Metro Nashville Councilman for District 19 Freddie O’Connell announced, according to The Tennessean on Thursday, that he plans to run as Nashville’s next mayor in 2023.
O’Connell has been a councilmember since 2015, serving the downtown and Germantown area of Nashville.
During Tuesday’s meeting, the Metro Nashville City Council approved a resolution increasing the sales tax for downtown businesses. The .25 percent tax increase will go into effect July 1. According to the Metro Nashville Finance Department, the estimated revenue from this increase amounts to at least $2.4 million.
Per the state law, certain businesses are exempted from the sales tax increase: professional services, transient lodging, tickets for sporting or other live events, alcoholic beverages, newspapers or other publications, and overnight or long-term parking.
Metro Nashville City Council is considering a complete overhaul of street parking through a proposed “Smart Parking Program.” The legislation would overhaul the current street parking system (located as item number 44 under Bills on Second Reading). It would allow contractors to enforce parking violations; shift court date notifications, payment systems, and notice methods to a web and text message-based system; and implement license plate scanner technology. It would abolish free parking on Sundays and holidays, the use of coin-operated meters, and free parking perks for carbon neutral vehicles.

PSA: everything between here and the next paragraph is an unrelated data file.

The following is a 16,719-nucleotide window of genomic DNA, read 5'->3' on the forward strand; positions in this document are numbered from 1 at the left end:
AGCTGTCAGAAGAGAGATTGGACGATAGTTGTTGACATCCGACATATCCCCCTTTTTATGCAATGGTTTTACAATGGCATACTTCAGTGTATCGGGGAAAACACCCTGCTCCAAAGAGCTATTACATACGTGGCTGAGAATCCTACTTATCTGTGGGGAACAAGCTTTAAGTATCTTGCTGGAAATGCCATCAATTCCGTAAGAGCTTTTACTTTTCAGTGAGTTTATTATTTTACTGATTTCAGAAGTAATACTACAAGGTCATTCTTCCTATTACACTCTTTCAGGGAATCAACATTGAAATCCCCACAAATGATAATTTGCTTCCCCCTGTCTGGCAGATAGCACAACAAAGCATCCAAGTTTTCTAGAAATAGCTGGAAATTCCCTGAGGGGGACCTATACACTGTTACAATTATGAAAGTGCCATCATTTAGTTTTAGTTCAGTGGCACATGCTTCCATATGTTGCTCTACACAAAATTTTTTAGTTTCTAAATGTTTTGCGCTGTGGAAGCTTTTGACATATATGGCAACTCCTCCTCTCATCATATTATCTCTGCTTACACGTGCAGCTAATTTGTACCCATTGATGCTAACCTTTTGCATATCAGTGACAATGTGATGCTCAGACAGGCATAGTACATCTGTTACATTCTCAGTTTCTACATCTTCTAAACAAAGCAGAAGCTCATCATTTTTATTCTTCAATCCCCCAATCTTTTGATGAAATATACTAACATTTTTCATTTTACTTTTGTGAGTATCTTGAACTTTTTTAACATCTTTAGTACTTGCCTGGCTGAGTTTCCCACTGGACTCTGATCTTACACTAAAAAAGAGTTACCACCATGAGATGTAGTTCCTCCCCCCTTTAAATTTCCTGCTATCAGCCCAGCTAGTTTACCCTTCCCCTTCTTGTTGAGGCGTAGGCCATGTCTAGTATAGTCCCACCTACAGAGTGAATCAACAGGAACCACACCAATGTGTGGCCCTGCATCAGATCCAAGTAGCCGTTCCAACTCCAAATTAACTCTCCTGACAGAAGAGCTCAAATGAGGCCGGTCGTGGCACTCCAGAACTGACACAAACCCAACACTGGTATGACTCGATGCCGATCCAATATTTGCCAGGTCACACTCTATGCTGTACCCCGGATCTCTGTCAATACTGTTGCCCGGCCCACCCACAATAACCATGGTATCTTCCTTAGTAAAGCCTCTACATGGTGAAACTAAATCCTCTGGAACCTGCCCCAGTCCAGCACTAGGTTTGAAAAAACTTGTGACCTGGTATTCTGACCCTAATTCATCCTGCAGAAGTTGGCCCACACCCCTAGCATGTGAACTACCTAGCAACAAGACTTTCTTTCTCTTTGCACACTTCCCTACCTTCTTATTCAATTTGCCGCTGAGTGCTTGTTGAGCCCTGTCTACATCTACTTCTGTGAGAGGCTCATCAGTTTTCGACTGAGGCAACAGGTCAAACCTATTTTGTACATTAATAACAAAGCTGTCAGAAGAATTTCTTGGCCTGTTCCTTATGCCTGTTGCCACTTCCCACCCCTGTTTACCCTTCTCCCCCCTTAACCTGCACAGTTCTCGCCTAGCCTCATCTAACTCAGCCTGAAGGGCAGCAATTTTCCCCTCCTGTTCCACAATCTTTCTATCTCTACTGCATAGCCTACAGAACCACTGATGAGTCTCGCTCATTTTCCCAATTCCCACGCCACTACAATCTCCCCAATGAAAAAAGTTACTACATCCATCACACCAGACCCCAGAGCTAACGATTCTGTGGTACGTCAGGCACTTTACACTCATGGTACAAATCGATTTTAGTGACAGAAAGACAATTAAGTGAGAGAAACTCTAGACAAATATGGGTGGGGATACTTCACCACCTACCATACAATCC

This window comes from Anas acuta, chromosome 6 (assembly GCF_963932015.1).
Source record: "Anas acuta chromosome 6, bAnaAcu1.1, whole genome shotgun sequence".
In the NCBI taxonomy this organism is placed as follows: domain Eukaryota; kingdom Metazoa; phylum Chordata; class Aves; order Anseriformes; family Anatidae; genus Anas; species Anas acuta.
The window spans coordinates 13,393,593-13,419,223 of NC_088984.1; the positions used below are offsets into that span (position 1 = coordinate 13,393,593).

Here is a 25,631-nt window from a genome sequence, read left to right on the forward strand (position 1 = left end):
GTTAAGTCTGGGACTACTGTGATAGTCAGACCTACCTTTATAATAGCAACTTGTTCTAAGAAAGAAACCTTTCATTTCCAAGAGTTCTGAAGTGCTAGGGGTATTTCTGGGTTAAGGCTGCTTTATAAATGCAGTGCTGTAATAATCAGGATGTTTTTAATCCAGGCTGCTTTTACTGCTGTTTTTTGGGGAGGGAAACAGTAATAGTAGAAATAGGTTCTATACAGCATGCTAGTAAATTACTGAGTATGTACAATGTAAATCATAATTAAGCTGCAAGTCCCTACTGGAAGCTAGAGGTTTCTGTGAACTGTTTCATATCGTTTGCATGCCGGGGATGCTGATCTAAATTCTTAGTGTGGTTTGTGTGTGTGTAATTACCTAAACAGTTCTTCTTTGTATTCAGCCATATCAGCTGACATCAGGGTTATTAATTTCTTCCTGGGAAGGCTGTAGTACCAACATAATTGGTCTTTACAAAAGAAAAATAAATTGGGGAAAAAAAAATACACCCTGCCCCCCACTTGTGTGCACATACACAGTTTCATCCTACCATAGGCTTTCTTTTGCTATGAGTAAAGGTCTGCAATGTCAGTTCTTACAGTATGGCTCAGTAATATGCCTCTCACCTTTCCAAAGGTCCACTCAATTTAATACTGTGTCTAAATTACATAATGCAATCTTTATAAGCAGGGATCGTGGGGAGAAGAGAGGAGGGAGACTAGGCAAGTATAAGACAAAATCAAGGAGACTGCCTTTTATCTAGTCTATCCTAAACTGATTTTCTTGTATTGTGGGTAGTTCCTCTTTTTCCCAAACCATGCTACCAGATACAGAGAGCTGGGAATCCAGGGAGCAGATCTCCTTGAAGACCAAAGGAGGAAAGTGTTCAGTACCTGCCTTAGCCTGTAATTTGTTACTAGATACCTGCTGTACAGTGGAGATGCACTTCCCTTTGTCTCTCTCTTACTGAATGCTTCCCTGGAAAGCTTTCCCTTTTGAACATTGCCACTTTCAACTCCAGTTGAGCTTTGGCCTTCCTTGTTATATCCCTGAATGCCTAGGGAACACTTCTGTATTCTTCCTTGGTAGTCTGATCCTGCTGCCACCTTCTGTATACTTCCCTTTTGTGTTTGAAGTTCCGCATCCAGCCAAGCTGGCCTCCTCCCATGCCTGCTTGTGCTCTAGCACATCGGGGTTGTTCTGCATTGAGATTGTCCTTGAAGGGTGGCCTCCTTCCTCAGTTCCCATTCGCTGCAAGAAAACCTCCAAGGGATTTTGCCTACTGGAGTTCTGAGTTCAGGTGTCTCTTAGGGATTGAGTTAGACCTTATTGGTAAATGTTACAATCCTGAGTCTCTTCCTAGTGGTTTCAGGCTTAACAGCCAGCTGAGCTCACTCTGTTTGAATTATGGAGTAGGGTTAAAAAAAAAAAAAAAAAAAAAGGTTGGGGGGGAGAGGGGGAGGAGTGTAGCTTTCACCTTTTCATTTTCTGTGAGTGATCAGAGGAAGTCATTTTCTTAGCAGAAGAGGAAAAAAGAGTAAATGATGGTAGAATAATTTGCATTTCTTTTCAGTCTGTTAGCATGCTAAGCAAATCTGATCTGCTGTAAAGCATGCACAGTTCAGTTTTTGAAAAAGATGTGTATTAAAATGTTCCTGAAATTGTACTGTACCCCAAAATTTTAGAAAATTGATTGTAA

The bill also insisted on updating the term “meter maids” to “parking enforcement patrol.” The sponsors of the bill are Council members Freddie O’Connell, Robert Nash, Tonya Hancock, and Ginny Welsch.
Several council members in Tennessee have called for the resignation of a police chief after warrants were issued for two community activists and then later rescinded.
Metro Council member Freddie O’Connell last week urged Nashville Mayor John Cooper to request the resignation of Metro Police Chief Steve Anderson, news outlets reported.
The Metro Public Health Department in Nashville will still provide COVID-19 patient information to first responders and law enforcement.
Metro Public Health Director Michael Caldwell said the practice is “temporary,” but that it’s working, WPLN reported Thursday.
“This is an emergency,” he says. “This is critical, timely, life-saving information that has reduced and contained the spread of this disease within our medical institutions and within our jails. I’m puzzled by why the state reversed course.”
Federal taxpayers will hand over more than $9 million so Nashville officials can replace the city’s fleet of buses for its public transportation system. This, despite a recent WSMV investigation showing Nashvillians don’t use existing buses as often as one might assume. According to a recent U.S. Department of Transportation…